Patrick E Tyler, “US Strategy Plan Calls for Insuring No Rivals Develop,” The New York Times, March 08, 1992. Accessed May 26, 2015.
 David Armstrong, “Dick Cheney’s Song of America,” Harper’s Magazine, October 2002. Accessed April 28, 2017.
 John W Dower, The Violent American Century, (Chicago: Haymarket Books, 2017), 9. See also David Vine, Base Nation (New York: Metropolitan Books/Henry Holt, 2015).
 Ibid., 79.
 Jacques R Pauwels, “Why America Needs War,” Global Research, April 30, 2003. Accessed July 27, 2017.
 Seymour Melman, The Permanent War Economy, (New York: Touchstone/Simon & Schuster, 1974), 29.
 Ibid., 20.
 T N Vance & Walter J Oakes, The Permanent War Economy, (Alameda, CA: The Center for Socialist History, 2008), 105.
 Eisenhower, Op. Cit. See also Fred J Cook, The Warfare State, (New York: Collier Books, 1962), 11-78.
 Melman, Op. Cit., 14 and Seymour Melman, “Permanent War Economy,” in Marcus Raskin & Gregory D Squires (eds), Warfare Welfare, (Dulles, VA: Potomoac Books, 2012), 141.
 Seymour Melman, “The Pentagon Loses $2,300,000,000,000,” (draft ms, 2003). Accessed September 16, 2015.
 Dower, Op. Cit., 12.
 Pauwels, Op. Cit.
 Jacques R Pauwels, The Myth of the Good War, (Toronto: James Lorrimer, 2002), 180-188.
 Eric Hobsbawm, On Empire, (New York: The New Press, 2008), 80.
 Ernest R May (ed.), American Cold War Strategy: Interpreting NSC 68, (Boston & New York: Bedford/St. Martin’s, 1993), 23-82.
 William Appleman Williams, Empire as a Way of Life, (Oxford: Oxford University Press, 1980), 5.
 Roger Crowley, Conquerors: How Portugal Forged the First Global Empire, (New York: Random House, 2015), 91.
 Ibid., 104.
 Ibid., 27.
 Ibid., 109.
 Ibid., xxv. See also Samuel P Huntington, The Clash of Civilizations and the Remaking of the World Order,(New York: Simon & Schuster, 1996), 51, and Ian Morris, How the West Rules — For Now, (New York: Picador, 2010).
 Huntington, Op. Cit., 184. Williams, Op. Cit., 53.
 Wang Lixin, “‘Who Are We?’ Woodrow Wilson, the First World War and the Reshaping of America’s National Identity,” Social Sciences in China, Vol 31, Issue 2, 2010. Accessed July 26, 2017.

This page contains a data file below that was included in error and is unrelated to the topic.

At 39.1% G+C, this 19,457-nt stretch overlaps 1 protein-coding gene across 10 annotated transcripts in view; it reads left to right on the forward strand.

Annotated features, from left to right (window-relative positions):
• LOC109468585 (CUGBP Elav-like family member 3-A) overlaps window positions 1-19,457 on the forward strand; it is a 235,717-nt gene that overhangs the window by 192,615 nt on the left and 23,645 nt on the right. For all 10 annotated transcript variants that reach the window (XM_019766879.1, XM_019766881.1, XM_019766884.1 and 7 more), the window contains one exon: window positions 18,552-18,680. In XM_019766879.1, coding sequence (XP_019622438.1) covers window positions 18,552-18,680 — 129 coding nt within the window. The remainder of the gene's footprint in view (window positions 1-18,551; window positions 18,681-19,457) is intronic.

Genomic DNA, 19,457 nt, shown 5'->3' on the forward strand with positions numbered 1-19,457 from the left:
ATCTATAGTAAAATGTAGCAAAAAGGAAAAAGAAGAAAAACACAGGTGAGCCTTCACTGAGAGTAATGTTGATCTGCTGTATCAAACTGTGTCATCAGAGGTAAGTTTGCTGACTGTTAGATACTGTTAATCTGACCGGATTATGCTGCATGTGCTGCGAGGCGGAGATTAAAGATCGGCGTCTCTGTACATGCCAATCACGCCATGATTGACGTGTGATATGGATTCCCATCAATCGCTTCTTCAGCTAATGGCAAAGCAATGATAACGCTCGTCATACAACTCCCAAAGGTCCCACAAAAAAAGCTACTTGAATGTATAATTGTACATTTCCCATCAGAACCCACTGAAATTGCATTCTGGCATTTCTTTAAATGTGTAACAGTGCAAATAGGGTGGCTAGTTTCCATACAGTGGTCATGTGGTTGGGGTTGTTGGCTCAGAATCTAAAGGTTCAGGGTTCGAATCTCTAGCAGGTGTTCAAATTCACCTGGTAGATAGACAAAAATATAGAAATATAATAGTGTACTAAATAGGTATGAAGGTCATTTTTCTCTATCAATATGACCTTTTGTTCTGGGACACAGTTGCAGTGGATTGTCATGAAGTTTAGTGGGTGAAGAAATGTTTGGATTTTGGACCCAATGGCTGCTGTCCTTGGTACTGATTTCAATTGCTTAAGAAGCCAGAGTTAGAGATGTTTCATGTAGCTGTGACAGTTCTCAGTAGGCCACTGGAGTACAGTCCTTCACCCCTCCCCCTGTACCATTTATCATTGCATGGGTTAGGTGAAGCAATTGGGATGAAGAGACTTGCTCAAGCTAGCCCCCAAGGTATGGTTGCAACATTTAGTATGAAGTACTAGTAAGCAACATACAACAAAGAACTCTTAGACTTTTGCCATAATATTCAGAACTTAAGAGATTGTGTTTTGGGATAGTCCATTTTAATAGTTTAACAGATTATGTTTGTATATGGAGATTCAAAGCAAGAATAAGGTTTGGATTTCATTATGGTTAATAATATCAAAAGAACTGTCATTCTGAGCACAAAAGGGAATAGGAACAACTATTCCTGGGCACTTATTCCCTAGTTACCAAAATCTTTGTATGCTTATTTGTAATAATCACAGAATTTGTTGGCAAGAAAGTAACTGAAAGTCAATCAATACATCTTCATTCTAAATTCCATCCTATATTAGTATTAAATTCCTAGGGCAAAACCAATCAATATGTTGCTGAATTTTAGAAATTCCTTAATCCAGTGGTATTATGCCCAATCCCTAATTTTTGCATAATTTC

David Gelernter, Americanism: The Fourth Great Western Religion, (New York: Doubleday, 2007), 20.
[29} Lixin, Op. Cit.
 Kit O’Connell, “Daniel Ellsberg: US Military-Industrial Complex Also Includes Big Corporations and Congress,” Shadow Proof, January 05, 2016. Accessed January 05, 2016.
 Toby Craig Jones, “America, Oil, and War in the Middle East,” Journal of American History, Vol. 99, Issue 1, 01 June 2012. Accessed November 17, 2015.
 Thomas Donnelly (principal author), Rebuilding America’s Defenses, (Washington, DC: The Project for the New American Century, September 2000). Accessed June 20, 2015.
 George W Bush, “Address to a Joint Session of Congress and the Nation,” Washington Post, September 20, 2001. Accessed August 04, 2017.
 Crowley, Op. Cit., 5-6.
 Williams, Op. Cit., 20.
 Ibid., 121.
 Bart Hawkins Kreps, “The stratospheric costs of The American Century,” Resilience, June 28, 2017. Accessed July 07, 2017. See also CNA, “Powering America’s Defense: Energy and the Risks to National Security,” May 2009.
 Jones, Op. Cit. See also Daniel Yergin, The Prize, (New York: Simon & Schuster, 1991), 391-393.
 Huntington, Op. Cit., 43, 21.
 Ibid., 55.
 Ibid., 78.
 Ibid., 310.
 Lixin, Op. Cit.
 Alexander Hamilton, “The Effects of Internal War in Producing Standing Armies and Other Institutions Unfriendly to Liberty,” Federalist VIII, in James Madison, Alexander Hamilton and John Jay, The Federalist Papers, Issac Kramnick (ed) (London: Penguin Books, 1987), 116-117. See also Cook, Op. Cit., 49, 51.
 John Bellamy Foster, Hannah Holleman & Robert W McChesney, “The US Imperial Triangle and Military Spending,” Monthly Review Press, October 2008. See also Chalmers Johnson, “Why the US has really gone broke,” Le Monde diplomatique, February 05, 2008; John Dower, Op. Cit., 12; and, Anthony Cordesman, “US Military Spending: The Cost of Wars,” Center for Strategic and International Studies, June 26, 2017. Accessed July 18, 2017.
 Melman, “The Pentagon Loses $2,300,000,000,000,” Op. Cit.
 Kit O’Connell, Op. Cit.
 Eisenhower, Op. Cit. See also Cook, Op. Cit., 13.
 Cook, Op. Cit., 33.
 Bill Moyers, “Seymour Melman: A Conversation in the Economics of Disarmament,” Moyers & Company, April 29, 1990. Accessed March 25, 2015.
 Aaron B O’Connell, “The Permanent Militarization of America,” The New York Times, November 04, 2012. Accessed September 20, 2015.
 Dower, Op. Cit., 110.